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Humans Will Still Be in Control of Self-Driving Vehicles

 4 min read / 

Self-driving cars were born with the objective to eliminate the need to have a human behind the steering wheel. Driving is a ‘routine task’, consisting of a series of repetitive actions to move the vehicle from one point to another safely through a sea of other vehicles, pedestrians and bicyclists. If one drives through massive traffic jams over long distances, one has probably understood the stressful effort it demands, not to mention the amount of time wasted, time is money! With the increasing availability of data, artificial intelligence (AI) has been gaining ground over the recent years. Like other industrial machines, using AI, companies are now striving to automate the ‘mundane’ task of driving, so that we can utilise our time in better ways. Even with numerous companies investing billions of dollars and racing to build automated drive technology, no company has perfected the technology yet. The question though is: Can technology be really developed to 100%?

The Artificially Intelligent Machine

Whether it is machine learning, deep learning, neural networks or other cognitive methods, every industry is making use of AI to make profitable sense of data. There are a couple of simple examples.

Gmail successfully filters 99.9% of spam using machine learning algorithms.

Udacity’s self-driving car engineers are building projects consisting of deep learning algorithms that recognize traffic signs with 98% accuracy as part of their curriculum. Whether AI is being used for medical diagnostics or to play board games, the accuracy of the algorithms is not always 100% because in the end, software code is software code, and it always vulnerable to bugs in the system or in the code itself. Systems can only be as reliable as 99.999999%… but almost never a complete 100%. The automotive industry is highly regulated, and for good cause, to ensure human safety. That also means that unless vehicles are truly reliable, they will still pose a danger to life. So, how then do companies ensure that self-driving vehicles are at least 99.999999% reliable?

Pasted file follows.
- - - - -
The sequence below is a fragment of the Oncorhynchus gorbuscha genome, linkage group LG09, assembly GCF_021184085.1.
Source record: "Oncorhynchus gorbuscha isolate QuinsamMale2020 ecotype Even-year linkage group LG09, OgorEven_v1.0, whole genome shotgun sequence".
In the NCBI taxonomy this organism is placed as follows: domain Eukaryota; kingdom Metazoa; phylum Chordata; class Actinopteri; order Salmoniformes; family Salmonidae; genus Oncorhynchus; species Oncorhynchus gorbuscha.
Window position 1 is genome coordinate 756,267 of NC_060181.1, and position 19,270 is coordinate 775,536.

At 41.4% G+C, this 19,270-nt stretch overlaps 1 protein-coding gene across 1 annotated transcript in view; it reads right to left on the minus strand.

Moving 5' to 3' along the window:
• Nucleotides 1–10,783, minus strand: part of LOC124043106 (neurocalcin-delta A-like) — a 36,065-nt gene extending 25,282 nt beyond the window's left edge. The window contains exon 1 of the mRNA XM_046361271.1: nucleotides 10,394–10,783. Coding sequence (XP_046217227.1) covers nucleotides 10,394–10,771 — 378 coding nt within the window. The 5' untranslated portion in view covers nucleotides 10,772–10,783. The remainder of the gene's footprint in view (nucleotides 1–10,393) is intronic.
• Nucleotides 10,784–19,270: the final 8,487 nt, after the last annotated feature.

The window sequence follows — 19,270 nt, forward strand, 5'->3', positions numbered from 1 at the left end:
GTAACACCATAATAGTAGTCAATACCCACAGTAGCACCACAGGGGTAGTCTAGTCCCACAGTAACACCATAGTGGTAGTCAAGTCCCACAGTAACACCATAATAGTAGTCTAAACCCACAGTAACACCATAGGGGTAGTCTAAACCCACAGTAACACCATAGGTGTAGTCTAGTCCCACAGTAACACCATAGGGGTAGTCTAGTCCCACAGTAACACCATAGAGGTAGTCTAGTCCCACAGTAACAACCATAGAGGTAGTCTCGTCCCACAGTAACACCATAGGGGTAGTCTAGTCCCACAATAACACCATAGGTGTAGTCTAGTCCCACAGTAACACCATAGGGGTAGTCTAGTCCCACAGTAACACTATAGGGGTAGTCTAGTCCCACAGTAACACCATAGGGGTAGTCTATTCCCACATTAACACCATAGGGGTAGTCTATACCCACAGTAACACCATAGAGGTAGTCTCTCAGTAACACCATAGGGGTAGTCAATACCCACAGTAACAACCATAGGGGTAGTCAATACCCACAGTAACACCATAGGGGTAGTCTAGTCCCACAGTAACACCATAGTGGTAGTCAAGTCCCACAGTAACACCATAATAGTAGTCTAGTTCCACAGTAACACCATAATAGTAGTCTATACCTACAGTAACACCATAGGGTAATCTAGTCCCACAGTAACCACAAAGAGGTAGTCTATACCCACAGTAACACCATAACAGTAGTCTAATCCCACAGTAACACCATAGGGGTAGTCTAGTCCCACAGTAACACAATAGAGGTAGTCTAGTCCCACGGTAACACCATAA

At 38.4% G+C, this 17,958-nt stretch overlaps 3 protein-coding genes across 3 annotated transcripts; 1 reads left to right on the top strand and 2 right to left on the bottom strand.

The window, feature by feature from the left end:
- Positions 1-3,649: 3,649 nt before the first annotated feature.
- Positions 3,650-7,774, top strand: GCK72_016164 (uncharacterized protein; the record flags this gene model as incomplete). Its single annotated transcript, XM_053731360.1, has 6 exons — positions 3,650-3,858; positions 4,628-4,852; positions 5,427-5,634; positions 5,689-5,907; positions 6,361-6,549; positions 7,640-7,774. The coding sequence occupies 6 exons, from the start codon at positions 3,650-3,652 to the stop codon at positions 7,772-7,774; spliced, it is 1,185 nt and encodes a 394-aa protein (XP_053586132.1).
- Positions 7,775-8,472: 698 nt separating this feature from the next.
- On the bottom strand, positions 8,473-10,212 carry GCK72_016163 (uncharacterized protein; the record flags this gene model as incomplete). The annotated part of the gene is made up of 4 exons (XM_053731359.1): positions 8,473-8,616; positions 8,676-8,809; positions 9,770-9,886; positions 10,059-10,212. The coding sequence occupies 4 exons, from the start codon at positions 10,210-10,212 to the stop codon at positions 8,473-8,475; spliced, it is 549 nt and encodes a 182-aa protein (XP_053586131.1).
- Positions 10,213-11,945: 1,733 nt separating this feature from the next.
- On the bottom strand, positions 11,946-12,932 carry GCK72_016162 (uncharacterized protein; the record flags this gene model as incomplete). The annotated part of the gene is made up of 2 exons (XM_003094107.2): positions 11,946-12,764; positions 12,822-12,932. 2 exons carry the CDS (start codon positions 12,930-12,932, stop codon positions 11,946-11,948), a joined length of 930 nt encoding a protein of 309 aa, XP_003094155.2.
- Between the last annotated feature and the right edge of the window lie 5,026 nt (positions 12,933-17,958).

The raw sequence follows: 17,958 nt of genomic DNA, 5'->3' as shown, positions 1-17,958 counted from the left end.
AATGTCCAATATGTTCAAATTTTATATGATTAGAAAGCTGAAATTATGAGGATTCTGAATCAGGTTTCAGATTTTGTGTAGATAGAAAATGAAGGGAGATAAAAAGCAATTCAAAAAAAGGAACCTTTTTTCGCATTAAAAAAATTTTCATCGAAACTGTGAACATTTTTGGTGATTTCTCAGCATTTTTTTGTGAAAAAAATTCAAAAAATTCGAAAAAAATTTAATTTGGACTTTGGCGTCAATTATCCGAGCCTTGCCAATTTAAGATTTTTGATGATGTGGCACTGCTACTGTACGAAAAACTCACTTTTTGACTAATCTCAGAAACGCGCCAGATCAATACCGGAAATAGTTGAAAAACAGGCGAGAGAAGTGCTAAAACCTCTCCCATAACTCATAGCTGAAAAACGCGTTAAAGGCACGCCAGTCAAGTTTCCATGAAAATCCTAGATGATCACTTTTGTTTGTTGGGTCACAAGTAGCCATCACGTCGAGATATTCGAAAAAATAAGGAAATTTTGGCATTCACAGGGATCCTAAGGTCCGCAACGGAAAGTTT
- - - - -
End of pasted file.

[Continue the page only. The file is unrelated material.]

Human-in-the-Loop Architecture

Humans will play an important role in the safety operations of self-driving vehicles to ensure that the AI-based systems are more confident of the actions they take. Take a look at the input-output loop in the illustration below:

Source: Mahbubul Alam, BrightTalk

When the data is fed into the AI classifier (basically the algorithms), the system gauges the confidence level of the decision made by the AI agent. If it does not meet the threshold value of the confidence level required to perform the action, the task is then moved on to human annotation. In terms of self-driving vehicles, remote operators will be responsible for this and would make critical decisions for the vehicle. Once the threshold of the confidence level is reached, the most appropriate action is performed by the vehicle. Whenever human annotation is used, it is recorded in the system and the AI learns from that particular situation – also known as ‘supervised learning’, a memory that is stored and is used without human annotation when that particular situation arises again. When it comes to decisions regarding safety and security, especially for human lives, the confidence level threshold is set pretty high. This, in turn, ensures that the self-driving vehicle will operate at a higher reliability rate than just 99.999…%, if not a complete 100%, which in simple terms means fewer accidents.

Yes, self-driving vehicles are coming. The assumption is that these vehicles will be safer than the ones we drive ourselves. But how comfortable are we to actually ride one? Do we trust these vehicles to be reliable enough to give up all control? Self-driving vehicles will be more than just vehicles that drive themselves, they will be part of a bigger ecosystem that entails telecommunications and live human interactions with remote operators. Ultimately, a human will still be behind the ‘steering wheel’ of the vehicle, the only difference is that the ratio of human drivers to vehicles will change from 1:1 to 1:1000, meaning that one remote operator will be responsible for about 1000 self-driving vehicles in the future. Exciting times ahead!

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